Joel Starr, owner of the Flying Pig, stands in the new restaurant space that was formerly the Prohibition Grille/Gastropub and most recently Abbott’s at 1414 Hewitt Ave. in Everett. The Flying Pig 2.0, a reboot of a previous pub he started by that name in 1997, is slated to open in mid-July. (Olivia Vanni / The Herald)

Joel Starr, owner of the Flying Pig, stands in the new restaurant space that was formerly the Prohibition Grille/Gastropub and most recently Abbott’s at 1414 Hewitt Ave. in Everett. The Flying Pig 2.0, a reboot of a previous pub he started by that name in 1997, is slated to open in mid-July. (Olivia Vanni / The Herald)

Flying Pig to reopen at eatery made famous by Gordon Ramsay

Belly up to the Everett bar for mango bango pulled pork sandwiches and bacon cheddar-cheese fries.

EVERETT — Pigs will fly. Again.

The Flying Pig is coming back to Everett.

What’s up with that?

The original Flying Pig Brewing Co. was a popular downtown pub for nearly 15 years before closing in 2011.

“This will be the Flying Pig 2.0,” said owner Joel Starr.

The opening is slated for mid-July at 1414 Hewitt Ave.

It’s in that narrow corner building made famous when TV chef Gordon Ramsay came to town in late 2012 to make over the Prohibition Grille for the series “Kitchen Nightmares.”

Starr remodeled the space that has had two tenants since the Prohibition closed, despite the Ramsay reboot. The massive back bar that Ramsay proudly painted cherry red is gone, but his gold zigzags on the brick walls live on. The kitchen where the infamous “Soup of the Day” was made is now in full view. The awnings are down, letting lots of light in.

“I’ve had friends come through go, ‘This is going to be sexy,’” Starr said.

Starr and a business partner, Joe Johnson, started the original Flying Pig as a micro brewery in 1997 on Colby Avenue. They sold the place in 2007 and the new owners closed up shop in 2011.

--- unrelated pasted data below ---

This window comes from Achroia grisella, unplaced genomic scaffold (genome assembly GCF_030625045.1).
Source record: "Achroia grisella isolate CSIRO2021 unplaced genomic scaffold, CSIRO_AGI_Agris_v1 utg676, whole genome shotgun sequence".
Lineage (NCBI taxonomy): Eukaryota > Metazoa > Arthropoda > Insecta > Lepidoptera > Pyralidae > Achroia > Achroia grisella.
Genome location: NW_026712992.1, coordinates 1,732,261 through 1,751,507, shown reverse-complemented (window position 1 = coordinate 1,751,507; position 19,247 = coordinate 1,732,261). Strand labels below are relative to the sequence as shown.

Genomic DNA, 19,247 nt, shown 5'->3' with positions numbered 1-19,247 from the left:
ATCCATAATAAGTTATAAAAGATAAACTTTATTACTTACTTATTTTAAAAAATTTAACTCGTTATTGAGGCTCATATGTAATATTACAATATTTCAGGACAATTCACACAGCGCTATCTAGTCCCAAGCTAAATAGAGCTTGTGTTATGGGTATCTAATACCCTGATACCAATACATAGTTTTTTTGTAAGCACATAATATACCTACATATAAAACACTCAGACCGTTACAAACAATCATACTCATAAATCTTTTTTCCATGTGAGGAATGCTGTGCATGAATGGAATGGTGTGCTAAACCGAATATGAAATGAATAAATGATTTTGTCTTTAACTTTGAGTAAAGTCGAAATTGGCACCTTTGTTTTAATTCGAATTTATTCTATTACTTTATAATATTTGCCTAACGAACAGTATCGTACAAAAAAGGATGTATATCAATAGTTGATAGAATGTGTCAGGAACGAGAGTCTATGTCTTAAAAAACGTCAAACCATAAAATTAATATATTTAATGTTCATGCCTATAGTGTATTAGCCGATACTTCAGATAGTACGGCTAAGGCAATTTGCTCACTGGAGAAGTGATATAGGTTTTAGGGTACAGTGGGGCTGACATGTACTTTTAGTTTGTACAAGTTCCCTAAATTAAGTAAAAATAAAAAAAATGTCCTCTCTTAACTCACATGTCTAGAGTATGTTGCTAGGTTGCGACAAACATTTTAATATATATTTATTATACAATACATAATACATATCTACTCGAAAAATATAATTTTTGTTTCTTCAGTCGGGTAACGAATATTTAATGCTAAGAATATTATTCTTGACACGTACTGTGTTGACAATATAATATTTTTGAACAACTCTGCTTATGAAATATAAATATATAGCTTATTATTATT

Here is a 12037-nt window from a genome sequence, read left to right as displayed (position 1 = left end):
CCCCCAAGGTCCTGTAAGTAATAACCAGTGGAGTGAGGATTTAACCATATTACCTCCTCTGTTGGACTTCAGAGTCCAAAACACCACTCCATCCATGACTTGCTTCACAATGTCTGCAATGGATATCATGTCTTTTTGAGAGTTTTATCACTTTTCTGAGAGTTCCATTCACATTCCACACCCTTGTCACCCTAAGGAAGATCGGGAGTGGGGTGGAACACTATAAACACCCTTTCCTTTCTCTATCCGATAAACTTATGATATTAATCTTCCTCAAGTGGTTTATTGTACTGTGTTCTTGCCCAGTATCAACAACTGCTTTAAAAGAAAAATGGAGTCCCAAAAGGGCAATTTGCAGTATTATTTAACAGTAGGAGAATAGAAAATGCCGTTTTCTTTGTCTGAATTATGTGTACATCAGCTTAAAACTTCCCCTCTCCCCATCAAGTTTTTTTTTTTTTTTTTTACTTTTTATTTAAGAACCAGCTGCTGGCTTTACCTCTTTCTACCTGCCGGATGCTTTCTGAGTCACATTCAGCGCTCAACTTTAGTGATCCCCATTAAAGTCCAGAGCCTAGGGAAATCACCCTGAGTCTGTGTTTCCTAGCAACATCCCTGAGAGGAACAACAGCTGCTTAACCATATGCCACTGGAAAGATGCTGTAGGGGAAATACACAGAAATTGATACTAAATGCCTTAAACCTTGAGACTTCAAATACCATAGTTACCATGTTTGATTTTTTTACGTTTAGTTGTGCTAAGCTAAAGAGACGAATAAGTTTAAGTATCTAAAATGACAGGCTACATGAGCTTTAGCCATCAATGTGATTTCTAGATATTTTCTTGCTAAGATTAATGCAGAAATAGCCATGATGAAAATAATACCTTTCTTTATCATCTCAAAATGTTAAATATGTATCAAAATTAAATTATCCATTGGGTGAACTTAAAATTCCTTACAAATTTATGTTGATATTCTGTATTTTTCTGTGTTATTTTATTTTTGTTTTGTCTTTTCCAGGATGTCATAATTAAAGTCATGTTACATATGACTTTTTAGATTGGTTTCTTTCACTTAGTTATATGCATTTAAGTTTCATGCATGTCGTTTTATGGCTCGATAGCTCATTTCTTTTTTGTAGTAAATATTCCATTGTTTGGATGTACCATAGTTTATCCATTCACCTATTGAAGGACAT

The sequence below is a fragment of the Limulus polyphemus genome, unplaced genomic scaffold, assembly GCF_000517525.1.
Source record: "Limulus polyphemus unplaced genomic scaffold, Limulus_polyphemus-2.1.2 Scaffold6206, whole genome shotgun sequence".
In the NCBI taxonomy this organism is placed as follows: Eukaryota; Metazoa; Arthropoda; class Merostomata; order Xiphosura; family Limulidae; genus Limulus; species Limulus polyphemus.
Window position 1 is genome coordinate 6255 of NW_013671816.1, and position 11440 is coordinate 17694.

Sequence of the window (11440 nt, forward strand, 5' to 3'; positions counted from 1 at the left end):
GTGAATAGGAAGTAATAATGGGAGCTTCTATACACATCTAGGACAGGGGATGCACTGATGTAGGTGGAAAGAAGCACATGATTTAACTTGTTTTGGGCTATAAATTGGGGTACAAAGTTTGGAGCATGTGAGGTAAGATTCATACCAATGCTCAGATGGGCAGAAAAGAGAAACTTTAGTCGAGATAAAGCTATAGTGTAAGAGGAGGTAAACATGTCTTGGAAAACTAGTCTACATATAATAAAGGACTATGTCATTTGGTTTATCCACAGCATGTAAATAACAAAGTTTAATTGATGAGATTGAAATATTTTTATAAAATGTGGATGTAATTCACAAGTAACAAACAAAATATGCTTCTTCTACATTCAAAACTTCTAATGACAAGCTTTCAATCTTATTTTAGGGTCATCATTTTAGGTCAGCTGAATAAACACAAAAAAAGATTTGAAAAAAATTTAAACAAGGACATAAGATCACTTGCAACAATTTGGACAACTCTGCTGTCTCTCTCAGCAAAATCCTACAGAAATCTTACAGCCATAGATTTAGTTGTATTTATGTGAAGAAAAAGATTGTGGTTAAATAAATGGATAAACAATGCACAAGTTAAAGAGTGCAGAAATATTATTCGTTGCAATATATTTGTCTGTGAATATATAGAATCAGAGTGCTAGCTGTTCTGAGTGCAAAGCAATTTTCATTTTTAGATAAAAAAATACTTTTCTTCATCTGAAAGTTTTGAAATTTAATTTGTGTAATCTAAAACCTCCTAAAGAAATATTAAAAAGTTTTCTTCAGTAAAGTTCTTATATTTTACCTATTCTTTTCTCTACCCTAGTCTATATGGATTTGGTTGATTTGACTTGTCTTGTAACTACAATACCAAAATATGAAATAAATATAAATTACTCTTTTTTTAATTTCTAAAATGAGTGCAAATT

A decade later, Pig power remains strong.

“We call ourselves ex-Pigs affectionately,” said Starr, 61, who has two Sizzler steak restaurant franchises with Johnson. “It was an important project in my career. It was people, 100 percent. My crew and my guests were the only reason we succeeded.”

Expect 10 to 12 items on the new menu, including some old Pig faves.

“The mango bango pulled pork sandwich was beyond reproach with its popularity. We’ll bring that back,” Starr said. “The Pig pie won’t be a pizza in this version. It will be a flatbread. We are going to do the number one appetizer from back in the day, the bacon and cheddar cheese fries.”

The pub’s broiled chicken Ricardo recipe was featured on the Herald food page in 2003 by columnist Judyrae Kruse.

Other items are TBD.

Wooden bar tops and custom bar shelves inside the new Flying Pig in Everett. (Olivia Vanni / The Herald)

Wooden bar tops and custom bar shelves inside the new Flying Pig in Everett. (Olivia Vanni / The Herald)

“Signature items, Everett will tell me,” Starr said. “If I’ve got a lunch crowd, I know how to play that.”

He said the new place will be casually upscale.

“We are there to serve, period. Straight-up,” he said. “There’s only going to be five TVs.”

Starr said he tried to buy the Hewitt building a dozen years ago but lost to his good friend Morrie Trautman.

“I wanted this building years ago when I did my original Tailgater Joe’s. Morrie snapped it out from under me,” Starr said.

Trautman sold the building in 2020 to Lance Miller and Robert Hamre. They recruited Starr to open a bar.